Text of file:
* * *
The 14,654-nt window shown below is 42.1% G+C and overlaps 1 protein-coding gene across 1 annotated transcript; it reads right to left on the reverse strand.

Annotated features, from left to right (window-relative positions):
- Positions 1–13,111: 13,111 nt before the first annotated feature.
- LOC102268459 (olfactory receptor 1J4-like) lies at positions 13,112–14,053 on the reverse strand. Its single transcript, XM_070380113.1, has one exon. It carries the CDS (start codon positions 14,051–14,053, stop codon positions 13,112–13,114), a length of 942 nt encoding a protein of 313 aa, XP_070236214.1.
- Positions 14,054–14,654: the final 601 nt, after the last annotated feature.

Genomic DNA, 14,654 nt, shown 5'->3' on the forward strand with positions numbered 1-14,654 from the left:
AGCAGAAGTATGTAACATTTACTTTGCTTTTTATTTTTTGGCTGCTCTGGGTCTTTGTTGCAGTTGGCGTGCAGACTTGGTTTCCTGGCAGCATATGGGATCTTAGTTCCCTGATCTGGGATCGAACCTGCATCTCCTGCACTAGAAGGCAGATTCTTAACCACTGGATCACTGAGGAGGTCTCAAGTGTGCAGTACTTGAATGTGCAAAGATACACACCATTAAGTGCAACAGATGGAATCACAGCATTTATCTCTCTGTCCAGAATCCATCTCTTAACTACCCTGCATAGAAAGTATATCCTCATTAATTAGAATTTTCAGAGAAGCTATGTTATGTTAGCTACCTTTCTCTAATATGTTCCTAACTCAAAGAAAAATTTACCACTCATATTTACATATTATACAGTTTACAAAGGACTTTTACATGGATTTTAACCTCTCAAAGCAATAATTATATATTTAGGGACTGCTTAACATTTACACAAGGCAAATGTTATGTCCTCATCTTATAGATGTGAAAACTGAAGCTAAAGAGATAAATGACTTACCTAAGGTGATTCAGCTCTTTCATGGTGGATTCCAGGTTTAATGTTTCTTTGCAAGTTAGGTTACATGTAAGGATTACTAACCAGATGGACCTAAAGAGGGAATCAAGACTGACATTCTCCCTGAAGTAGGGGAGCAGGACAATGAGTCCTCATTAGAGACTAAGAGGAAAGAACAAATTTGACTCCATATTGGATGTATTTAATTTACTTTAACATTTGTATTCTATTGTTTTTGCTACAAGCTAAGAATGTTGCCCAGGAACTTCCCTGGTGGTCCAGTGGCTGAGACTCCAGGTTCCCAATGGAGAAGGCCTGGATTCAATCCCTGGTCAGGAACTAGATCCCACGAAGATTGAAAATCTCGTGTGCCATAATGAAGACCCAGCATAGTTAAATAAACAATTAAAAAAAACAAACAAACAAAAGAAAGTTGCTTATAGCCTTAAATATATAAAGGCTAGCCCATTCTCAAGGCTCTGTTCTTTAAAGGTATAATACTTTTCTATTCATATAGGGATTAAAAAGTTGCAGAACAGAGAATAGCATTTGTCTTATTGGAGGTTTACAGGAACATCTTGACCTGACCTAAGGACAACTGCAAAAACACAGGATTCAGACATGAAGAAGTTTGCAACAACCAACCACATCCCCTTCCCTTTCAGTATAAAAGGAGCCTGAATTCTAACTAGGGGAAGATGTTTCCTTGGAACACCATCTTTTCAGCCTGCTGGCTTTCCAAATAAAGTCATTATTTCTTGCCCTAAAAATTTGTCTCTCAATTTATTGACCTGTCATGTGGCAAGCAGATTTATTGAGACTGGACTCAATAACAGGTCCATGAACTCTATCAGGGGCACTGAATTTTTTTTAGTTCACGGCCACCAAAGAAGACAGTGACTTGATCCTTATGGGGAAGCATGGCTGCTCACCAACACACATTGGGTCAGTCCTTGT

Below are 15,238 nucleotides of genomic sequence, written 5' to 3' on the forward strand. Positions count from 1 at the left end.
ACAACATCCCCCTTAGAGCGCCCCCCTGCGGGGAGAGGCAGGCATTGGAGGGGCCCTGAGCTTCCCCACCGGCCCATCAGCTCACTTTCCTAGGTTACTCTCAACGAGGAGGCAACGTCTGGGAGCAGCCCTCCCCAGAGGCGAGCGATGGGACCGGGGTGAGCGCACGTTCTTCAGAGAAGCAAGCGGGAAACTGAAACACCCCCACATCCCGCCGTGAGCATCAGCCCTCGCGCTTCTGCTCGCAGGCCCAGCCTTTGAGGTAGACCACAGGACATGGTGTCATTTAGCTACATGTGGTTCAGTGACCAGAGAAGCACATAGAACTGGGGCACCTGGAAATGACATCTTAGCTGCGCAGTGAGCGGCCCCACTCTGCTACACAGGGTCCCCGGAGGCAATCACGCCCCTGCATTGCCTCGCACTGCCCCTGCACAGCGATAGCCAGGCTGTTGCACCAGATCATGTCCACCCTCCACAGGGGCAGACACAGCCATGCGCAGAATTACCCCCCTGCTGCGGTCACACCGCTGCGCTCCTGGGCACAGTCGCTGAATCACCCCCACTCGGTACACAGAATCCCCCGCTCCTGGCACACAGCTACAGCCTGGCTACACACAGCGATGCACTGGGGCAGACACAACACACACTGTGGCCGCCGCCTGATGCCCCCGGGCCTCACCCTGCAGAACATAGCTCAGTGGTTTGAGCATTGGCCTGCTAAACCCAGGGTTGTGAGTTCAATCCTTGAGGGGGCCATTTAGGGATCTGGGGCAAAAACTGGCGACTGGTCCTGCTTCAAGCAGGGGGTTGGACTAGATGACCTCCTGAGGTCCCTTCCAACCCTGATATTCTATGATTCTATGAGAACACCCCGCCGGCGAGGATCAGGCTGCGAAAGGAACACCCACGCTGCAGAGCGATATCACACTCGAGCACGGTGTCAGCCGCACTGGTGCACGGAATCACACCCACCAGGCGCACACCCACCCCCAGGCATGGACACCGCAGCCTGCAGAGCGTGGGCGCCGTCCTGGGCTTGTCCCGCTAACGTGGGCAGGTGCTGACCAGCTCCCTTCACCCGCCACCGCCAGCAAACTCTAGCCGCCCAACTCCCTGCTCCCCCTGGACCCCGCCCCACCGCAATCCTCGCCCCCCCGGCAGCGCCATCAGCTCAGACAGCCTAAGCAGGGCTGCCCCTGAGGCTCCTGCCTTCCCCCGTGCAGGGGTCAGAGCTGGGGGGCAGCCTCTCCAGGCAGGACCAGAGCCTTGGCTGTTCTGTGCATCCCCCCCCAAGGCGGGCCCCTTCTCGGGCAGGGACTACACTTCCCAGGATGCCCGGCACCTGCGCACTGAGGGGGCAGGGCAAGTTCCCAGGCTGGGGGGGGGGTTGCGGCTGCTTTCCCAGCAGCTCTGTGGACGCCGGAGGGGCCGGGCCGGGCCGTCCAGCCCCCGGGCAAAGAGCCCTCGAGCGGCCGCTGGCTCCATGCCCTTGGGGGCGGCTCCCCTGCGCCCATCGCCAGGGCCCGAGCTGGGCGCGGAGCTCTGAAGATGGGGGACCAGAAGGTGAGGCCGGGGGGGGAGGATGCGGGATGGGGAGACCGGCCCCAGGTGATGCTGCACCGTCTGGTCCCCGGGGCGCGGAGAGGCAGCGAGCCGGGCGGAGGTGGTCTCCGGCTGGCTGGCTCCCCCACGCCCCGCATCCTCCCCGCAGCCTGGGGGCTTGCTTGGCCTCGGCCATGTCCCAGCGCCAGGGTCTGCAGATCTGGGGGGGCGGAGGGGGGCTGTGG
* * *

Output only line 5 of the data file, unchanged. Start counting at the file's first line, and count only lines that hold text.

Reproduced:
- Positions 14,054–14,654: the final 601 nt, after the last annotated feature.